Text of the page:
In the 1990s, I, along with millions, watched Karyn Parsons barely tolerate Will Smith as his socialite cousin, Hilary Banks on the hit TV sitcom, The Fresh Prince of Bel-Air. After the series ended in 1996, Parsons acted in some movies, but her creative passion grew. She founded Sweet Blackberry, a non-profit organization, and turned little known Black History stories into animated films.
Aired on HBO and currently, on Netflix, the films are narrated by Laurence Fishburne, Queen Latifah, Alfre Woodard, and Chris Rock.
Parsons’ first book, a new novel titled, How High the Moon (Little, Brown, and Company), will be released March 5th. The book is set in the Jim Crow South in Alcolu, South Carolina, and centers around three cousins, Ella, Henry, and, Myrna. The main character, Ella, is raised by her grandparents, because her mother is pursuing a career as a jazz singer in Boston and, she doesn’t know who her father is. She is also bullied for her light brown skin tone. Ella’s mother invites her to Boston for Christmas and her trip leads to some life-changing experiences. The cousins’ lives also change after Ella returns home just as her schoolmate, George has been arrested for the murder of two white girls.
On President’s Day, no, better yet, the birthdays of literary greats Toni Morrison and Audre Lorde, I talked to Parsons about her writing journey.
I read How High the Moon and loved it! What made you decide to write this book?
Well, my Mom is from Charleston, South Carolina and she grew up in the 40s. And she used to always talked about her happy childhood. I was looking at the time that she grew up and, it just seemed so strange to me that during the Jim Crow south she would always refer to it as so gleefully all the time. I didn’t set out to explore what would it be like as an 11-year-old girl, to grow up during that time. Instead, I mixed it up to what it would be like for me to grow up during back then, and, being biracial. My mother’s relationship with her father was shrouded in mystery. It’s different from the story, but the similarities are there. My mother’s mother lived in Boston while she lived with her grandparents.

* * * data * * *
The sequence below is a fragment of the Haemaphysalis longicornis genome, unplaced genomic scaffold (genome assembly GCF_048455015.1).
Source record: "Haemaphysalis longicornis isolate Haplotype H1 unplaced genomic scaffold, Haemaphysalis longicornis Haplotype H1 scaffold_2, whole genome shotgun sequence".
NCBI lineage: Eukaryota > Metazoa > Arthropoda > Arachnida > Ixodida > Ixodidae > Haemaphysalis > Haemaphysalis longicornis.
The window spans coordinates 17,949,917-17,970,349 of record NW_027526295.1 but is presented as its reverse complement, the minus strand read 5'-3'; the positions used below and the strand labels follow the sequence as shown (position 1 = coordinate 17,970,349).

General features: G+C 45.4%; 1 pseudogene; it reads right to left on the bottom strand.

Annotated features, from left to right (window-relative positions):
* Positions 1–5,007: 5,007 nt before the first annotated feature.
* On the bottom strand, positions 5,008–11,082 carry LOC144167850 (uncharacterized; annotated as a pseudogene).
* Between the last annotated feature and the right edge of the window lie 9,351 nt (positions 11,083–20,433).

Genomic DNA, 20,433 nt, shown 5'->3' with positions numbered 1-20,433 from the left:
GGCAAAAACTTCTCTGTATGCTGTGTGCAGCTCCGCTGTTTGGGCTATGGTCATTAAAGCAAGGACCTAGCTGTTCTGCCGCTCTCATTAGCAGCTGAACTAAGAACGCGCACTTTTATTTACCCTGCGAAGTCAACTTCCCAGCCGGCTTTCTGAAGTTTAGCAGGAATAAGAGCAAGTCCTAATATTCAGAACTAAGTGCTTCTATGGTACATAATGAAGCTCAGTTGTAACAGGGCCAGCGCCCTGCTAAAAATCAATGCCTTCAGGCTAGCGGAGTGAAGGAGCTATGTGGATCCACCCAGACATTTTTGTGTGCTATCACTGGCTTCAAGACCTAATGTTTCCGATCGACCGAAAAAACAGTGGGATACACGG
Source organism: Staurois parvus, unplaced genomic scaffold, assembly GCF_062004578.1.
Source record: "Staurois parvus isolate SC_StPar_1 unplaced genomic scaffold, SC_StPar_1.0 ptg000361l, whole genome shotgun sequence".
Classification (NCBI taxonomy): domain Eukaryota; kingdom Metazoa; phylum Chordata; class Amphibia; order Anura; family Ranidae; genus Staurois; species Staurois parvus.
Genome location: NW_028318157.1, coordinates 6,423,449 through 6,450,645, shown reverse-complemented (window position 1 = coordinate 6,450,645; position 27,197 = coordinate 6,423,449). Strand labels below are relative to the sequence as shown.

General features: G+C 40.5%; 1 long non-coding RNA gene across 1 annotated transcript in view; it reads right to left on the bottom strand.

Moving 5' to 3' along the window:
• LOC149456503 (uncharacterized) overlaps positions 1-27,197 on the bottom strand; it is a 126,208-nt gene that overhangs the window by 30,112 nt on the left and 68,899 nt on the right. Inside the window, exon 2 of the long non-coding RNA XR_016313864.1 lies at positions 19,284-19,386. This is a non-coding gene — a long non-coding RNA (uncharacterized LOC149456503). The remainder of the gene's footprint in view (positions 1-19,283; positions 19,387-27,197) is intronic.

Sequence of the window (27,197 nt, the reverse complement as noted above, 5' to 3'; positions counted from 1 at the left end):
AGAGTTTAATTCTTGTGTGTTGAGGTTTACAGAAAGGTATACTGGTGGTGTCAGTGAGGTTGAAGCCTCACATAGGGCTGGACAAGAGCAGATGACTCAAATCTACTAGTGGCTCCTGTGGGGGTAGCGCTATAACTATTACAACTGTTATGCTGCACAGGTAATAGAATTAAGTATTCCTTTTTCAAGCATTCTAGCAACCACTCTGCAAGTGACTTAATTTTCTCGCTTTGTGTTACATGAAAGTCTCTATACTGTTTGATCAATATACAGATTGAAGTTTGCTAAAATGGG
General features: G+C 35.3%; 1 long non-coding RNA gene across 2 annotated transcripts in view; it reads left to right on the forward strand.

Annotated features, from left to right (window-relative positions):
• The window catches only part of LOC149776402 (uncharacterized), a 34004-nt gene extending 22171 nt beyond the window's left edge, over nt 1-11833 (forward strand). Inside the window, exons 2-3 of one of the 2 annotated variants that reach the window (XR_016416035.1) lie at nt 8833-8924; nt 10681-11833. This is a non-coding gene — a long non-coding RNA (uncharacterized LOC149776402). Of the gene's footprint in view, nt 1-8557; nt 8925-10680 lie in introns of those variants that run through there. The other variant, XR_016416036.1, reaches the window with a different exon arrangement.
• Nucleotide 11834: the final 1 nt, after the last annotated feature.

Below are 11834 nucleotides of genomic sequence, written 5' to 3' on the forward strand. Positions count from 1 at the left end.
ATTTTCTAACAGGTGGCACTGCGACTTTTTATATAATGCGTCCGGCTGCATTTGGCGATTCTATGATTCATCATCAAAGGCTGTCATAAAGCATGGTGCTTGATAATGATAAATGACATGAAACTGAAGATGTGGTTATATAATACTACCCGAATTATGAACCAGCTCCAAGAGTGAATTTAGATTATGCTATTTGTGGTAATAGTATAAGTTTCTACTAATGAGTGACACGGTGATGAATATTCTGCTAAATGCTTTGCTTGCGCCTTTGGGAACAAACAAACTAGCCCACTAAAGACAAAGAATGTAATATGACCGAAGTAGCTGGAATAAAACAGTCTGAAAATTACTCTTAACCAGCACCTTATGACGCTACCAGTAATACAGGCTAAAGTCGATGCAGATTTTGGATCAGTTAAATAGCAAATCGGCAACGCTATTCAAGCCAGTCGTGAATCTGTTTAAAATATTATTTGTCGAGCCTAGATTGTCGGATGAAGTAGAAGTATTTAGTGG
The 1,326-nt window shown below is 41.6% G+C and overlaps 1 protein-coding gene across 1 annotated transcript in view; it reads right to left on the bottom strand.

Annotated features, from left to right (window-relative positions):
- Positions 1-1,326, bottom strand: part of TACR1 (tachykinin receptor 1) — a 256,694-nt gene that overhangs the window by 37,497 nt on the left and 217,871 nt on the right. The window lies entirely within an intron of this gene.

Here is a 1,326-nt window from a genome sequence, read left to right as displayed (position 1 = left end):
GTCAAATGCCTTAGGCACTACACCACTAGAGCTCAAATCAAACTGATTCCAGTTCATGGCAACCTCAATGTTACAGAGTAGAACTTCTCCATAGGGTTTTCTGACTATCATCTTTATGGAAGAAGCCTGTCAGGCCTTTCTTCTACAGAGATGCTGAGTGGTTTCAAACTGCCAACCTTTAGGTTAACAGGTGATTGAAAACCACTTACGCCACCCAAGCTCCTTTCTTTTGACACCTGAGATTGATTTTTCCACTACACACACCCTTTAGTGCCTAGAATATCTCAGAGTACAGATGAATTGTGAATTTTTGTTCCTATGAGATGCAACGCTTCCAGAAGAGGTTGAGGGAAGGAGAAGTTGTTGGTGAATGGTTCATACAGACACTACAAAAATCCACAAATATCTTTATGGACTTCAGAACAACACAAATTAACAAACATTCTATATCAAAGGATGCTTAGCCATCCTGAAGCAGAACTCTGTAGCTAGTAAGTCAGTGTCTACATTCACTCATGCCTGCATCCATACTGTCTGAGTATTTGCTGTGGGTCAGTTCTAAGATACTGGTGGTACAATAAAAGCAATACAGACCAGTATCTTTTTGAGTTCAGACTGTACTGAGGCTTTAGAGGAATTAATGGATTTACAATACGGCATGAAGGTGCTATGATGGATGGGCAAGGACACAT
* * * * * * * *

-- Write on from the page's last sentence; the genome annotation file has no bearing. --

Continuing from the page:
Did you ask your mom a lot of questions about her childhood?
Oh yeah! But, here’s the thing. My parents don’t voluntarily talk about their past. You have to ask them. My husband’s parents are the exact opposite. He grew up knowing his background. He would ask my mom questions, and, I would find out all of these things about my mom that I never knew. It wasn’t that she wouldn’t tell me…I wasn’t asking the right questions.
Did you put any of the things she told you in, How High the Moon?
Yes. Much of the backdrop is from my mom growing up in a town called, Wando, that is similar to Alcolu in my novel. They had a farm with all these trees with fruits, animals, and, they grew so much crop. They were very self-sufficient. It was deeply segregated. She said they rarely saw white people in Wando. I think I put more white people in my book than she came across.
How long did it take you to write the book?